Psalm 109

The right place for anger

…is prayer. This is apparently the strongest of the imprecatory Psalms. Fancy word for wishing disaster for your enemies. There’s a lot of theological hand wringing about what to do with them. Glad I don’t have to decide when to sing or read them in church!

David was famous for his honour and mercy in practice. He was never harsh enough with rebellions started by his own children. And of course he rewarded Saul’s staggeringly unreasonable, mad behaviour – randomly throwing spears at him etc, with mercy on several occasions where he could have easily had vengence. There are lots of examples.

This Psalm contains a long series of curses on an enemy and his family, and the hope that his enemy will be judged by a really mean, evil person. The curses are exceptionally strong:

Let there be none to extend mercy unto him: neither let there be any to favour his fatherless children

Been re-watching some game of thrones episodes, and it’s worth remembering that a lot of the staggering cruelty and betrayal that made the series the most talked about television is simply drawn from history.

Our go-to embodiment of evil remains Hitler or possibly Pol Pot. Seems the ancient world had plenty of choices, who may have had a lower body count, but were more extravagantly sadistic.

This Psalm is written as a prayer. David takes his exceptional disgust and frustration at his enemies to God, which is what I take from this Psalm. It’s venting, and trusting god’s justice.

In a small way I’ve been lashing out a bit more than usual, a product of self doubt I think. It’s a good reminder. God is ready and willing to hear all that stuff. He knows we think it anyway. Trust God for fairness. The well of anger in your heart, laid on the altar, stops owning you.

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Proverbs 30

An  odd chapter.

Its from a different author, Agur of whom nothing is really known. The tone is instantly wilder and blunter, the consequences of foolishness more extreme than in previous chapters.

It explicitly claims to be God-inspired ecstatic utterance, and it says lots of great stuff, but much I barely comprehend as well… and its only 30 verses or so… such an exhausting book this one!

He is a good example of humility, his wisdom is not his own, it comes from God and from God’s creation. He realises how great and unknown is God – some powerful poetic images reminiscent of Job: the Lord’s hands gathering the wind and wrapping the waters in his cloak. How can we compare? He includes an intriguing reference here to God knowing the name of his son – impossible now for Christians not to think of Jesus.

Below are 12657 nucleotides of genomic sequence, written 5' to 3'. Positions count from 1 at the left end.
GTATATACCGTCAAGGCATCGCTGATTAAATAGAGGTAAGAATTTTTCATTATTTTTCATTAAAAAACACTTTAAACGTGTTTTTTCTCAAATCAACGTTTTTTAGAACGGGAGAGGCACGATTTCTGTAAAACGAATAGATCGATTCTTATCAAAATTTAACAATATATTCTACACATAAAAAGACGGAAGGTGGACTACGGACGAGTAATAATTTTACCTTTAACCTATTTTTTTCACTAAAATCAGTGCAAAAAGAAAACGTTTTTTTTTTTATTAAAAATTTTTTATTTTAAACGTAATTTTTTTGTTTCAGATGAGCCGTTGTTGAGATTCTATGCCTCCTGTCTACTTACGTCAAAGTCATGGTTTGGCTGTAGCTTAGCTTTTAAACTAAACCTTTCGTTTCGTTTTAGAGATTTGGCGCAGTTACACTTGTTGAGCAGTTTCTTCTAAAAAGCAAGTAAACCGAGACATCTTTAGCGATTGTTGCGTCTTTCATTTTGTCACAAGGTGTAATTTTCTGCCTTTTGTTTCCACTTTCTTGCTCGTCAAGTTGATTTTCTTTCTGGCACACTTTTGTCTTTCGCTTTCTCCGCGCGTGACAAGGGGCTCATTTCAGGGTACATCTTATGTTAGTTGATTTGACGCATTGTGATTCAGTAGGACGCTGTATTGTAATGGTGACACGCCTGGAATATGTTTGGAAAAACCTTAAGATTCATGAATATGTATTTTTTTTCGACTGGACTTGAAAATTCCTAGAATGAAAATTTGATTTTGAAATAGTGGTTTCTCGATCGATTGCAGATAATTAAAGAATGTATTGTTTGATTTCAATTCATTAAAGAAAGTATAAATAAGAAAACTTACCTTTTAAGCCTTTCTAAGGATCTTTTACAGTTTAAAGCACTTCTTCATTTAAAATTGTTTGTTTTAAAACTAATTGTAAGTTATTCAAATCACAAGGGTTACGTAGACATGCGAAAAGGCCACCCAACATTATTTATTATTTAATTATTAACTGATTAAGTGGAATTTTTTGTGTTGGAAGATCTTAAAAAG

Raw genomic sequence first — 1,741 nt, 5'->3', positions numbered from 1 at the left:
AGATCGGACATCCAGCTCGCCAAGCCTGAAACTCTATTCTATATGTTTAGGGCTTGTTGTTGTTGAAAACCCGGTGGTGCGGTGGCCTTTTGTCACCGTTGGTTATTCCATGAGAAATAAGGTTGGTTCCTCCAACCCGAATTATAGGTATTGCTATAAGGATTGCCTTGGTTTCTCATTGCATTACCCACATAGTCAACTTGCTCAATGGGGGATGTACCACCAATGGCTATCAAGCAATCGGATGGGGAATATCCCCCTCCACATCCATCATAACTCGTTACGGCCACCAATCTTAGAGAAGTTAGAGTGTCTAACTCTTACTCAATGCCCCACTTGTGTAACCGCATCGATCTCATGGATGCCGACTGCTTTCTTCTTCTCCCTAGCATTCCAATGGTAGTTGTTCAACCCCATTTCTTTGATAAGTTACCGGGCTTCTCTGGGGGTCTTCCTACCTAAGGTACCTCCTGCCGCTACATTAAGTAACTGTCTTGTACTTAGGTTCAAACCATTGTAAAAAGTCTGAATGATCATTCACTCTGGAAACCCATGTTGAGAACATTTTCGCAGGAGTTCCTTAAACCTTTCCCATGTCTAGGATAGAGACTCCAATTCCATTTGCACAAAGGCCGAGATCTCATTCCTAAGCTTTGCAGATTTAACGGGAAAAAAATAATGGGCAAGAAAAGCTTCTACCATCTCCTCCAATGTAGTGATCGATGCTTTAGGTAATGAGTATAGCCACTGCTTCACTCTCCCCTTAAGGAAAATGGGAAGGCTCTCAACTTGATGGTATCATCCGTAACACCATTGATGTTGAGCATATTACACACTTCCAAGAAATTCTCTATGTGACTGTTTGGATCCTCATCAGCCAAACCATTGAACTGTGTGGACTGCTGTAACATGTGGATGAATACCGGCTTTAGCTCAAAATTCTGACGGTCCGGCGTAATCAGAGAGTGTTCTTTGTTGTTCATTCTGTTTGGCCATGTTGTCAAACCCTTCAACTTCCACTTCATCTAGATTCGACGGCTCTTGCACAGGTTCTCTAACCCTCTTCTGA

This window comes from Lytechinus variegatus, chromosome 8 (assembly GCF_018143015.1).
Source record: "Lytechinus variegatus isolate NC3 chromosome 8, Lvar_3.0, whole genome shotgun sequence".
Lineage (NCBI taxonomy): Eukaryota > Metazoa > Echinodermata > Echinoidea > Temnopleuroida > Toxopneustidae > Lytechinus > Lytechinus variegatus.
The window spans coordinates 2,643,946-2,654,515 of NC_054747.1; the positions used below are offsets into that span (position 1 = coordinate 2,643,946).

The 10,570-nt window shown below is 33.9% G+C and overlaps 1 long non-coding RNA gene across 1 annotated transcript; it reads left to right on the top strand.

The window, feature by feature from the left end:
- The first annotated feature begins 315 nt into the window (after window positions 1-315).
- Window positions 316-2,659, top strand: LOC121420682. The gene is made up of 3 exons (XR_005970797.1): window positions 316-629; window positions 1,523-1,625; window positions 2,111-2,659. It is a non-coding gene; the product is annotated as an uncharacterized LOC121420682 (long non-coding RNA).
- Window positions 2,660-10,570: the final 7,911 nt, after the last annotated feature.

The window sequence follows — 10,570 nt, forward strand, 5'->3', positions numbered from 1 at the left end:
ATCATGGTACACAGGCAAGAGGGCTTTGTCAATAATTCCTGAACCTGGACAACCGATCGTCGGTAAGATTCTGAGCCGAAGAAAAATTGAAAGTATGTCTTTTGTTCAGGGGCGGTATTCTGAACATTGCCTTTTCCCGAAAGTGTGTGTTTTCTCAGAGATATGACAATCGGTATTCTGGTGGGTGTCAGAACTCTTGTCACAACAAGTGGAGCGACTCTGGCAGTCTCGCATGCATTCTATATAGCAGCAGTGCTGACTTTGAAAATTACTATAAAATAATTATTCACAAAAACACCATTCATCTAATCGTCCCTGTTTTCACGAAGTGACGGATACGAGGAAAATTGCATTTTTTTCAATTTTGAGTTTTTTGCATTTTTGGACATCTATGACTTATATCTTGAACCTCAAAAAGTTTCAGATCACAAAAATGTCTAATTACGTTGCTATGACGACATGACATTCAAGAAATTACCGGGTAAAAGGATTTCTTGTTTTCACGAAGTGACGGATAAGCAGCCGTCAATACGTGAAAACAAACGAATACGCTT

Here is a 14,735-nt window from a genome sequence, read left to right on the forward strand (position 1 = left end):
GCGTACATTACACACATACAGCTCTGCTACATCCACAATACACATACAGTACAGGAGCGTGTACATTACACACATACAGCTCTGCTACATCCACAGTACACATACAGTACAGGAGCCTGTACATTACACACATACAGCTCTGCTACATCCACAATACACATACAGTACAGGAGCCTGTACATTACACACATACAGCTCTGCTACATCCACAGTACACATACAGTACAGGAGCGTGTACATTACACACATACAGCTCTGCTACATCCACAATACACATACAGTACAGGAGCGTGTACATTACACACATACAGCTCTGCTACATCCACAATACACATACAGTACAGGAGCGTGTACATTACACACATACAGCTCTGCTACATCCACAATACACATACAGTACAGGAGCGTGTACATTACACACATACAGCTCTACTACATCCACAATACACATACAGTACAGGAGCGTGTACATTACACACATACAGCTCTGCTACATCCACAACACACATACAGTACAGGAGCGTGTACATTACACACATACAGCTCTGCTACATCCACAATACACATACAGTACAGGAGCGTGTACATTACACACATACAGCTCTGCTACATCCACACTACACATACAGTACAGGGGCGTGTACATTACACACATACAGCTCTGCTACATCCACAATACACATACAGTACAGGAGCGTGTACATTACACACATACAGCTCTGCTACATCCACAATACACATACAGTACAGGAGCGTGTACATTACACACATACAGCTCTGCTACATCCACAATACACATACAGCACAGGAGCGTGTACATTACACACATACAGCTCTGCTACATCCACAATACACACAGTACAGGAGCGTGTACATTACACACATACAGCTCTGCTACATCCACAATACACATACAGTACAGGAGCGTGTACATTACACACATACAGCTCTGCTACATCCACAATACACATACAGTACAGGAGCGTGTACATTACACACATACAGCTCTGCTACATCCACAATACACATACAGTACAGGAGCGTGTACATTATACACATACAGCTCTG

He treasures God’s words, and he asks for contentment: neither to be poor nor rich. Both lead us into temptation. He wants just his daily bread, which for me illuminates the lords prayer as a petition for moderation and contentment as well as for basic needs to be met. Give us enough, not less, not more.

We’re working through issues of contentment as a family at the moment. Its a wonderful thing to pray for.

He then speaks of groups of people which displease or ignore God – in other translations they are called generations: a generation who invent their own standards of goodness and righteousness without reference to God or inherited wisdom; a generation who are violent and attacking.

I found it oddly encouraging to hear of generations so long ago going to the dogs.  We tend to think the latest generation is the one that is going to hell in a handbasket, but it has always been thus.

Sure, it not great to see wide scale foolishness, evil or ignorance. But it doesn’t mean God has lost control.  Its a generation, it will pass.

It concludes with a bunch of lists of observations from nature – generally 3 or 4.  Its a poetic device similar to our “et cetera”  or “for example”. A list with some specifics that is not exhaustive.

Its encouraging you to look to the world to learn of what is good and what is wrong. Honestly, this was the bit where I really started to loose comprehension.

He lists things that are:

  • never satisfied – including the grave and childlessness;
  • too amazing for him – including young love’s passionate eroticism, which he finds far more amazing than casual uncommitted sex
  • things that make the world unbearable – basically women, servants or employees that rise in the ranks… I really didn’t get that one, he’s finding social mobility or equality offensive?